OAV method does not appear to harm the queen, her laying patterns, walking bees, reproduction of queens, drones, eggs, larvae.

Oxalic Acid crystals are used as a legal treatment method in New Zealand.

Disclaimer: kiwimana do not accept liability for the actions taken by person/persons in the use of the OAV treatment method and the tools used in this treatment method, this treatment method is used at the persons own risk – further No liability is accepted directly or indirectly from its application as conditions of use are outside kiwimana’s control. All safety use advice given when using this treatment method is provided at point of sale.
For point of reference : Material Safety Data Sheet link

Media Credits

7 thoughts on “Sick Bees Varroa problem – Remedial action for Deformed Wing Virus using OAV

  1. Avatar photo
    gmhunternz says:

    OAV method you have set out, I read about on your site last year, I used in June 2017 after finding K wing bees ,white mummies and black mummies in front of the hive, It work out fine you could see the hive recovering each day.

    That hive is still going great, they re Queened them selves in march this year and went into the winter a strong hive with very low mite count.

  2. Avatar photo
    David says:

    High levels of DWV are caused by Varroa transferring virus to developing pupae, not by nurse bees feeding larvae with DWV which I think is what is being suggested in your article. Bees emerging with high levels of DWV are doomed … no amount of OAV (or anything else) can save them.

    If you want to ‘rescue’ a hive with high levels of Varroa and DWV-symptomatic bees you need to simultaneously:

    * hammer the Varroa levels down
    * get rid of the bees (AND BROOD) with high levels of DWV

    and you can do this by doing a shook swarm and treating immediately. Shook swarm, treat and feed syrup for a fortnight. You don’t need to treat for 6 weeks in this scenario as all the mites are phoretic.

    Tough love, but better than a prolonged treatment regime that maintains high virus levels for weeks.


  3. Avatar photo
    Martin Spinks says:

    I have been treating My bench hive with OAV through winter, but have now added Bayvarol strips as can’t get mite numbers below 100/day from the 28 frames. I’ll continue with OAV as well. Interesting that with a dry board below the floor grill, I notice a number of live mites crawling around as well as a lot of dead ones. Maybe the dead ones have been killed by the OA or Bayvarol, and the live ones have been groomed off by the bees, falling through to the base.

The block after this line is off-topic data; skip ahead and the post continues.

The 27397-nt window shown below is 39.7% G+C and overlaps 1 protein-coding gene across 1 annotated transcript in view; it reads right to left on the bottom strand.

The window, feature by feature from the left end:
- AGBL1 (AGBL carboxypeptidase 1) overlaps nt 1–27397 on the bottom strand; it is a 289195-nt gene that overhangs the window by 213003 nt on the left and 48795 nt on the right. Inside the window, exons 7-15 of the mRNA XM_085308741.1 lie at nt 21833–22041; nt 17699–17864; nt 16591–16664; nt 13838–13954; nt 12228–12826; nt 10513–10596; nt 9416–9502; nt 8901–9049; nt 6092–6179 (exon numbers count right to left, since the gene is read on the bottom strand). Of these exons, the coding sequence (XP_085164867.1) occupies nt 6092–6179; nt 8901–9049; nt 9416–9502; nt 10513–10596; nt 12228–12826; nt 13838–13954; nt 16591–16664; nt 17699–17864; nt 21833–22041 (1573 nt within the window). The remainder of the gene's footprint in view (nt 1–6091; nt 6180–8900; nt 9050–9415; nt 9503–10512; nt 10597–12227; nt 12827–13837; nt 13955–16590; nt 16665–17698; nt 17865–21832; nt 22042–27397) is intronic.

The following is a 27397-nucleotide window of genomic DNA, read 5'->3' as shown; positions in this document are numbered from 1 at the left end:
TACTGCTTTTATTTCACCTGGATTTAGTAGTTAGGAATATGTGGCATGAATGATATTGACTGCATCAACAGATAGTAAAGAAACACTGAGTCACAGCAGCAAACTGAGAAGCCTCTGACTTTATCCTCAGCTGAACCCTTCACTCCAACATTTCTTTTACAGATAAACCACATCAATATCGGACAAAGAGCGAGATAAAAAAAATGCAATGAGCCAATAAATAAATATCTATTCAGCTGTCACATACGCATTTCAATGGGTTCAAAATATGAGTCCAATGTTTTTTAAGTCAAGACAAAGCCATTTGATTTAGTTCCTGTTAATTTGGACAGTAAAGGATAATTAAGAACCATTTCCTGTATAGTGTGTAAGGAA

• Avatar photo
      Margaret Groot says:

      Hi Martin,
      The key to varroa levels also includes knowing what is in cells. A bit of a two-fold approach so you can rule out
      contributing factors… It’s a good sign that you are getting high varroa mite drops. OAV is all about regular treating to
      make the environment for the varroa prohibitive for breeding and settling in. The drop means that the
      oxalic acid/synthetic treatment is killing walking and varroa arriving into the hive on foraging/flying bees.
      So first job is efficient killing of arriving varroa so this lessens the ability for varroa to build-up in hive.
      Interestingly : The bees may be picking up varroa while foraging because maybe other beekeepers in your area,
      are not managing their varroa levels well.
      The its about identifying if there is infestation in cells, in cells which are capped – varroa mate and breed.
      So removing caps and checking inside cells is next, as thats where significant problems start.
      Often folks panic when they see large amounts of mite-drops, but it actually means that the treatments are working.
      BUT it is important to have a look inside capped-cells for varroa presence to prove if your treatments are working.
      Remember OAV will need re-application due to its organic nature but it doesn’t mean its not working – its designed
      to kill walking varroa on walking bees – killing walking varroa means good mite drops.

      DON’T panic about high mite drops – bee happy as you are preventing varroa from settling-in in a capped cell.
      You generally have more of a problem is there are varroa breeding in cells… but you can’t tell if you have an
      infestation if haven’t checked in cells. So plan an inspection of the brood frames, use a capping scratcher to
      gently remove caps, choose caps that are sunken or discoloured. You want to see white larvae or developing bees.

      So our advice is to inspect and…
      1. look at your new bees and check they are fully-formed with no deformed wings.
      2. Checking brood (inside capped drone and worker brood) close to the bottom of the frames.

      If you have lots of deformed winged bees, with lots of varroa in cells then you have an “infestation”.
      BUT if your cells are mostly clear and your new bees are nice and fluffy and well-formed then
      your treatments are killing new arriving varroa.

      Note that bee-season is also varroa season. I personally would do the cell checks and then
      decide from there whether your hive has infestation and sickness or merely varroa being
      killed on arrival in the hive.

      Happy to discuss, I am available on 0211752137.
      …it’s the kiwimana buzz…
      PS: we have added your question to our next newsletter
      as others may be experiencing the same problem.

Leave a Reply

Your email address will not be published. Required fields are marked *